Under things to do in Brisbane, The Old Windmill comes in a shabby sixth. Now, as a Brisbanite, I have reported this as "wrong" (click the feedback button) as I think South Bank, Roma Street Parklands, The Kangaroo Point Cliffs, The Brisbane City Botanical Gardens, the South Bank Cultural Precinct all trump the windmill up Wickham terrace…. As it turns out, I might be right. The Old Windmill lacks the star studded line up of pages that the Opera House displays. Wikipedia is in slot one but a page buried deep, deep down on the international travel site Virtual Tourist is comfy in second slot. Virtual Tourist has a domain score of 88 which is pretty good but the page is only a 45 and has just 1 linking root domain ( PR1 international study site in Spanish) and 11 total links. It's hard to say how this SERP looked last week but for now, it's a big surprise to see this item on here, as more popular detinations CERTAINLY exist! In fact the Sir Thomas Brisbane Planetarium shows up in the top six across the top but has just 260 monthly searches through the Google Keyword Tool! It's not just about the number of results on the web either. From left to right, the images shown are:
Missing from the list was:
What stands out to me is that the page title is this:
The Old Windmill, Brisbane | Things to Do | Virtual Tourist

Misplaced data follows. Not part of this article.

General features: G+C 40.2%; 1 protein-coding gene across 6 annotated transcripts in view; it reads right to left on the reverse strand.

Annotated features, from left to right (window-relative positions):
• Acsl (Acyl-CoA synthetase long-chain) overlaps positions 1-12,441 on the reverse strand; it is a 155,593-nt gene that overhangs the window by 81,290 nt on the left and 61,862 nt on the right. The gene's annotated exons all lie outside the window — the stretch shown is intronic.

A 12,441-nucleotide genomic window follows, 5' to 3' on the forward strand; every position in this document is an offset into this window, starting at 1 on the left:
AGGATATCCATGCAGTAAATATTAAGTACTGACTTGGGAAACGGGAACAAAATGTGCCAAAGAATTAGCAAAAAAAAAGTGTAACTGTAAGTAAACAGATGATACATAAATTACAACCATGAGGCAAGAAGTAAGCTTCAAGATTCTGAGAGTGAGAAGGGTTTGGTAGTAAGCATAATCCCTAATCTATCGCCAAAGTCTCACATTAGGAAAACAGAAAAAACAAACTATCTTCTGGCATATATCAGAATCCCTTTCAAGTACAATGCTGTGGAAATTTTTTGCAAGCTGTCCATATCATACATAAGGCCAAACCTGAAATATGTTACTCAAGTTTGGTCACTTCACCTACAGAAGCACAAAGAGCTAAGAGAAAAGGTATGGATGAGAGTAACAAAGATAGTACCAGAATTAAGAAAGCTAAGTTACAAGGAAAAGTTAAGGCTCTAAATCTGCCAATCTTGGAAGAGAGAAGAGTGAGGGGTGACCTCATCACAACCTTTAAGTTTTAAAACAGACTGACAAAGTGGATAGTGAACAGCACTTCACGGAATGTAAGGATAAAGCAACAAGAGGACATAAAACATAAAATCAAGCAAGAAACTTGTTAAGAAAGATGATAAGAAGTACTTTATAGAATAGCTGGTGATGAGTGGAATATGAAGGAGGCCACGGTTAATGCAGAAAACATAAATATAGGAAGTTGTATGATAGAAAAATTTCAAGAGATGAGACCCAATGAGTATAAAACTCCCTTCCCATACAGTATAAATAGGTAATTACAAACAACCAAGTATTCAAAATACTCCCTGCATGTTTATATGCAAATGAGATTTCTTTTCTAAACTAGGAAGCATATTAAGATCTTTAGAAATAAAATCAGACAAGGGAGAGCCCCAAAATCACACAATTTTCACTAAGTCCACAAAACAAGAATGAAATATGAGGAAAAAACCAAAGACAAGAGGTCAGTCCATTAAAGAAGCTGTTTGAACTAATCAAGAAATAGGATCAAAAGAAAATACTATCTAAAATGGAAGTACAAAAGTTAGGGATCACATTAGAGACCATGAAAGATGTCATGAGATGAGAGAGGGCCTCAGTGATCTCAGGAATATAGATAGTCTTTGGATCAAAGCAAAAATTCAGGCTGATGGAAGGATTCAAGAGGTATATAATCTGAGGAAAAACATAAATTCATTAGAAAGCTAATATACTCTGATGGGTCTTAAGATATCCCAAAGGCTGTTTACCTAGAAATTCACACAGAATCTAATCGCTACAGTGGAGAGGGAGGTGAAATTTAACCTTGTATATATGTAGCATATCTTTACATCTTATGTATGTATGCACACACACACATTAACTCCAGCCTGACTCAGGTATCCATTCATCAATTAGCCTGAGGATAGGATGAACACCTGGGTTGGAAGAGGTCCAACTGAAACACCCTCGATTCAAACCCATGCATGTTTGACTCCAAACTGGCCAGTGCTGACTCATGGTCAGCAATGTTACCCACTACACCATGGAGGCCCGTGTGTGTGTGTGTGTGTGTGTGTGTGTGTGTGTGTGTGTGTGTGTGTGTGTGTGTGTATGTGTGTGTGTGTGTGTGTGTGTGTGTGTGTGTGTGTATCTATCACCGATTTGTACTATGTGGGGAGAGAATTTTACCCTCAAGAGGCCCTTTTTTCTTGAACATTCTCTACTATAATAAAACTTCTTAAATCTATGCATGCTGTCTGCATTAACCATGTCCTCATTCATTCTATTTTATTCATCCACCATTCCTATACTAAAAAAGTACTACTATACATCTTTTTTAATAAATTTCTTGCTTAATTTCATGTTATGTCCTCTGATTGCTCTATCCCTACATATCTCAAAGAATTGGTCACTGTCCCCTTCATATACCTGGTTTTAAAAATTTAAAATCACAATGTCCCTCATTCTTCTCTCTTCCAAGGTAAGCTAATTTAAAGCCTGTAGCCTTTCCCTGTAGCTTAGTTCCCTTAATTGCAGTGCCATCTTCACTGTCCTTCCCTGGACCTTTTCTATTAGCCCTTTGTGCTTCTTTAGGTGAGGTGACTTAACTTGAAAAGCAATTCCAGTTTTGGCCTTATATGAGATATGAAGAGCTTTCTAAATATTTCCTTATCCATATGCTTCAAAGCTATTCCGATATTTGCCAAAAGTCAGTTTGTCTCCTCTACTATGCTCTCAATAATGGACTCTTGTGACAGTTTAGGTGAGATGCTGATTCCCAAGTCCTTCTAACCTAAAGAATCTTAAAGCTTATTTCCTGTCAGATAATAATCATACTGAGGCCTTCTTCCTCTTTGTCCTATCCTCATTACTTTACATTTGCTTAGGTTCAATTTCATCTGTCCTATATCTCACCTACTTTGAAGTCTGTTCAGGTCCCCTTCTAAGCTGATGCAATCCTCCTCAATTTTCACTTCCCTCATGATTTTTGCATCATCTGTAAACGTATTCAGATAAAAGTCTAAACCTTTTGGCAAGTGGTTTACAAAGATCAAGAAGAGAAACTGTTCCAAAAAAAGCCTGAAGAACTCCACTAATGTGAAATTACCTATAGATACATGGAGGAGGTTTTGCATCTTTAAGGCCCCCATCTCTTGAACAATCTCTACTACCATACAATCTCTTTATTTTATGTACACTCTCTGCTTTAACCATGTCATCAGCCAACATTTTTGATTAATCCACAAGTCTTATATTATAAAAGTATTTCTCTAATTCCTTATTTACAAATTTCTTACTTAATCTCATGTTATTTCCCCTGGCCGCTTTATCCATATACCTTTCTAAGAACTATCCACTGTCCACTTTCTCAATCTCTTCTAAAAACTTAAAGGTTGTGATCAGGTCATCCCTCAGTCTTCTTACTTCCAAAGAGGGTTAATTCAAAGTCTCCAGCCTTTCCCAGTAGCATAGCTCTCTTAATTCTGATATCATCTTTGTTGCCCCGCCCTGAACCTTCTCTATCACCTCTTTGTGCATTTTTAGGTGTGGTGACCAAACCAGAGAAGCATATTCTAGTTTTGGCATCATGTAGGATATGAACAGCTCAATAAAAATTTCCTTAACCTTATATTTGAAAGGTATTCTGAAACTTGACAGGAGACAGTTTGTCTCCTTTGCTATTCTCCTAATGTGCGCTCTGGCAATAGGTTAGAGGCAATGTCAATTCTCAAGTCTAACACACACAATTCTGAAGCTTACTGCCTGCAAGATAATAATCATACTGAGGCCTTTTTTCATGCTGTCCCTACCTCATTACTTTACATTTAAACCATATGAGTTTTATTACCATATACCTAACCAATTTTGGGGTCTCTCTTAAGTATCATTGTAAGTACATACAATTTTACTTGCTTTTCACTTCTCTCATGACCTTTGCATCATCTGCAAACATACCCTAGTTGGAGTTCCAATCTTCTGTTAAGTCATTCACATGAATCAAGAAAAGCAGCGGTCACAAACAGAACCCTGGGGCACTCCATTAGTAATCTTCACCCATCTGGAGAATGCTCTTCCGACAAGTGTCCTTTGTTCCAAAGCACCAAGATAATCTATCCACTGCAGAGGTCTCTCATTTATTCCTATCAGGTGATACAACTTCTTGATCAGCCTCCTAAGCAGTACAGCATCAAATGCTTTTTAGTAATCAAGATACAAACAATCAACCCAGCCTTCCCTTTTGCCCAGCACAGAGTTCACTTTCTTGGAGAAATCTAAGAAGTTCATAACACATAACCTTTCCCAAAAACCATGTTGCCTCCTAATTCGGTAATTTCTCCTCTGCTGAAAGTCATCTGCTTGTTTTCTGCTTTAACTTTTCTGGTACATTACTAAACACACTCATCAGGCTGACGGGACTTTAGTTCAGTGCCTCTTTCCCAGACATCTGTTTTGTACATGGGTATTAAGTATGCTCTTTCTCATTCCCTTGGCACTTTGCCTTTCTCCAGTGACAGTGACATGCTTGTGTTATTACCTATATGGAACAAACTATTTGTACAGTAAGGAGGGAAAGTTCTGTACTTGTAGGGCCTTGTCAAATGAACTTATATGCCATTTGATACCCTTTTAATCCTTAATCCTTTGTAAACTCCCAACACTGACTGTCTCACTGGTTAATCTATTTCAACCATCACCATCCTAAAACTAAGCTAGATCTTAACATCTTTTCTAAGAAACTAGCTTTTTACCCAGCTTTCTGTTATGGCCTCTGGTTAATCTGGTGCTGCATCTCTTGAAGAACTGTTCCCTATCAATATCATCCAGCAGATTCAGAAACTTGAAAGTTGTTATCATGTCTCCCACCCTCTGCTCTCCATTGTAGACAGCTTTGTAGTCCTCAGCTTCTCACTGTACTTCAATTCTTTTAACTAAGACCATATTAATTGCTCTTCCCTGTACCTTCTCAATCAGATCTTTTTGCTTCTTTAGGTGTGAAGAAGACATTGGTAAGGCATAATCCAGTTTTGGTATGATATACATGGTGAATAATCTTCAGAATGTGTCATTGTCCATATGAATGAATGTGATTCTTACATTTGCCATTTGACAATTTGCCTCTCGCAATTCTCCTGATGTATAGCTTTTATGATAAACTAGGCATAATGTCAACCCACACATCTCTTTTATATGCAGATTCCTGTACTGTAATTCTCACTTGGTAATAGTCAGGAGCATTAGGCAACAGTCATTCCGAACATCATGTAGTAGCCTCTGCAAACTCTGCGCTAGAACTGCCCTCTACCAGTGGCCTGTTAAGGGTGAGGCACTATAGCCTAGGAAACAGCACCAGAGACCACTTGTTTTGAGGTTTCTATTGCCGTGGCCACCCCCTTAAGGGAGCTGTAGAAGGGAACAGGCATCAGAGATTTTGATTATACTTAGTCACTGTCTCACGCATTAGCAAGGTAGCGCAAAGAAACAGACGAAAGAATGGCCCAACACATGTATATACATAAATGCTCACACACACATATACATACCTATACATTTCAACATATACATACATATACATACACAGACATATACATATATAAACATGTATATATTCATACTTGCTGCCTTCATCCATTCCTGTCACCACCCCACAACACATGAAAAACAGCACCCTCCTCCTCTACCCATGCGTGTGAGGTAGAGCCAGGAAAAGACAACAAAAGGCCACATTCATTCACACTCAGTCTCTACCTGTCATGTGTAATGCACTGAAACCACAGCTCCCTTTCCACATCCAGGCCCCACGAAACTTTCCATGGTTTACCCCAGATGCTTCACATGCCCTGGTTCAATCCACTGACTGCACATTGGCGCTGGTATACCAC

Page title is exact match to the attraction and then to the original keyword minus stuffing. It's a "meaty" page with plenty of information and images, plenty of LSI keywording, lots of rich information and reviews by other users. It's only a PR2 but it's really a very good content rich page.
Also on page is a single, lonely government page and a bunch of generic travel sites like Trip Advisor (one of which has Grey PR!) Of all these, the only things they seem to have in common is their high domain authority (being massive global travel sites) and that they offer customer reviews. They don't even use exact match keywords in the page title (maybe a combo of that with content and reviews is the winning combo)
Just as Google Plus Local moves towards "real people reviews" this new change seems to favour them too. Perhaps in the future, SEO companies will be selling reviews, not links! For bloggers wanting to make their way up the individual search results that come from clicking an image, reviews and comments might help.
Unfortunately, SEO may not be there for you this time. It may not be there anymore at all. This is the next evolution of content marketing in a sense. It's about popular vote world wide, about who is talking about you and how much and how often and how wide spread the conversation goes.
While more information will come to light as SEO pros (ie. Talk About Creative and our peers) start testing the water, for now, it pays to market your business as a brand. Imagine your brand as its own celebrity, you'd find your brand name spread far and wide. It would be associated with your industry, getting plenty of branded backlinks from industry pages. It would be found in chat groups and on social media and all those places that SEOs have been selling you links all these years, only in place of keywords, would be brand names.
Frequently mentioned on the web is just another step beyond SEO, beyond content marketing and toward pop culture search. Whether that's a good thing or not (think of all those great smaller Brisbane attractions that will REALLY miss out now they're competing with so many pages) is the subject for another blog, another time.